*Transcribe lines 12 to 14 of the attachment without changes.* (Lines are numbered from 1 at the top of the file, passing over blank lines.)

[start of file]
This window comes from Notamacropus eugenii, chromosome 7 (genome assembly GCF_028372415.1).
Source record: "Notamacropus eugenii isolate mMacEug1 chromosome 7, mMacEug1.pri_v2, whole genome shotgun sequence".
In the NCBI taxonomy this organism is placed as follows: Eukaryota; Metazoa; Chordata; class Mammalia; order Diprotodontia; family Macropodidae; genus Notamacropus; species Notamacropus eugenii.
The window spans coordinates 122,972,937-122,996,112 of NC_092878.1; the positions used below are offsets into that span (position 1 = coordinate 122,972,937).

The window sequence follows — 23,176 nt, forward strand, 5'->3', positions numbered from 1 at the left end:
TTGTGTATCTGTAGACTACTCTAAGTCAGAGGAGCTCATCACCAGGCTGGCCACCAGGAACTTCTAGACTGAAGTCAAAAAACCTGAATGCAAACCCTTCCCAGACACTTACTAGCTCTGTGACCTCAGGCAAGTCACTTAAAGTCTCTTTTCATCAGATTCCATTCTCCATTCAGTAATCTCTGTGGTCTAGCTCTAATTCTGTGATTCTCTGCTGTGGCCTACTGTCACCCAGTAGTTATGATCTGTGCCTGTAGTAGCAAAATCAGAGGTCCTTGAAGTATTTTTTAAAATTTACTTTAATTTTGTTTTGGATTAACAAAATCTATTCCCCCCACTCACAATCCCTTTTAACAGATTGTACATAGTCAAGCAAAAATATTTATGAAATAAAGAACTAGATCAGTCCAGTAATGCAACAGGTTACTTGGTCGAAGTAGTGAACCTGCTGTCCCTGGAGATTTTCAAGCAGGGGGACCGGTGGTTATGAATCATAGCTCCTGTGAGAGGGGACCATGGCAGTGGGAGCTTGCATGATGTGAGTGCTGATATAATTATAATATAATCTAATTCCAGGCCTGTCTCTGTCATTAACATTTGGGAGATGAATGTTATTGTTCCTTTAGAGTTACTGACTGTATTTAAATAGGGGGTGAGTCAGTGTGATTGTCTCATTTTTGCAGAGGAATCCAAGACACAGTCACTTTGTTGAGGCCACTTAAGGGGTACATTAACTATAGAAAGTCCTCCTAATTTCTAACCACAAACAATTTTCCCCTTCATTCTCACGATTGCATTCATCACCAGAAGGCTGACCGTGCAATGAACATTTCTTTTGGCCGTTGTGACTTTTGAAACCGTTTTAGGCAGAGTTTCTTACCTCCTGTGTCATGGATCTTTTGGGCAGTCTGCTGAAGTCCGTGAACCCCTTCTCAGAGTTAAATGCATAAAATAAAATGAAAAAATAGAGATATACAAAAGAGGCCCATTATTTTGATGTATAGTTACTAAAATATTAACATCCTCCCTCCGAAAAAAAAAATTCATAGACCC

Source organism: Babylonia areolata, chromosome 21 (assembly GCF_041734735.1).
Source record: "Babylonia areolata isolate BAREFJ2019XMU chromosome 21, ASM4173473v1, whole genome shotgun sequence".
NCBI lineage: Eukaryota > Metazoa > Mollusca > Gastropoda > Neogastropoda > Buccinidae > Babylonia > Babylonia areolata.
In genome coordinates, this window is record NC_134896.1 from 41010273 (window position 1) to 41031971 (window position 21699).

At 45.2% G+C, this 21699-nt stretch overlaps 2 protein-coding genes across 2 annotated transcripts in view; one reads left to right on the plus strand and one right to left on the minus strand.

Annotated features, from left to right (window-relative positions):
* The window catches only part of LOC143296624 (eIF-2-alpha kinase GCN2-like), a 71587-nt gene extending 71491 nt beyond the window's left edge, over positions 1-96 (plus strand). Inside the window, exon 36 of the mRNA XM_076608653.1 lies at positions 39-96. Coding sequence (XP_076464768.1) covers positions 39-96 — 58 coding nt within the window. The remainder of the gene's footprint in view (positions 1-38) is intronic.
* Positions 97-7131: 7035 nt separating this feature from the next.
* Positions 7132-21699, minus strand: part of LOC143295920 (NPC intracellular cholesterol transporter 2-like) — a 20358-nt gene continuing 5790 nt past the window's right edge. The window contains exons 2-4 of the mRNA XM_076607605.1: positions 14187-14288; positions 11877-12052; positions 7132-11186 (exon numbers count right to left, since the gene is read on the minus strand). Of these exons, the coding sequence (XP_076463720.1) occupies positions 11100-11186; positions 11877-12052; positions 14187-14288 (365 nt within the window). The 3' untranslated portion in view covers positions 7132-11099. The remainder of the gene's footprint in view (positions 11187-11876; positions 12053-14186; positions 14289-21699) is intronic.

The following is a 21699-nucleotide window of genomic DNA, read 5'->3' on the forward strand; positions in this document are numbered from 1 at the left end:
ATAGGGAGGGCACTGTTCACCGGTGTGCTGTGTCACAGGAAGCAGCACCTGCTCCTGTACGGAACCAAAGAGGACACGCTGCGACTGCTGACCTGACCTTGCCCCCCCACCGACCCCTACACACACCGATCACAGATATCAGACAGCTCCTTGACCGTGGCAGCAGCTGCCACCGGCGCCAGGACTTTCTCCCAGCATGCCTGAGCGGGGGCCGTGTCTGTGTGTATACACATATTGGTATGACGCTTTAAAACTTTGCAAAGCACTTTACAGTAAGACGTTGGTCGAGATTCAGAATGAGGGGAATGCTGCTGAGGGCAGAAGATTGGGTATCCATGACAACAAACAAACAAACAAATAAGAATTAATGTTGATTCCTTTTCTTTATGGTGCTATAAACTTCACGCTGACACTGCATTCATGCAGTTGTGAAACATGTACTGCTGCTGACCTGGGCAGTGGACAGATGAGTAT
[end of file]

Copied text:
Annotated features, from left to right (window-relative positions):
* The window catches only part of LOC143296624 (eIF-2-alpha kinase GCN2-like), a 71587-nt gene extending 71491 nt beyond the window's left edge, over positions 1-96 (plus strand). Inside the window, exon 36 of the mRNA XM_076608653.1 lies at positions 39-96. Coding sequence (XP_076464768.1) covers positions 39-96 — 58 coding nt within the window. The remainder of the gene's footprint in view (positions 1-38) is intronic.
* Positions 97-7131: 7035 nt separating this feature from the next.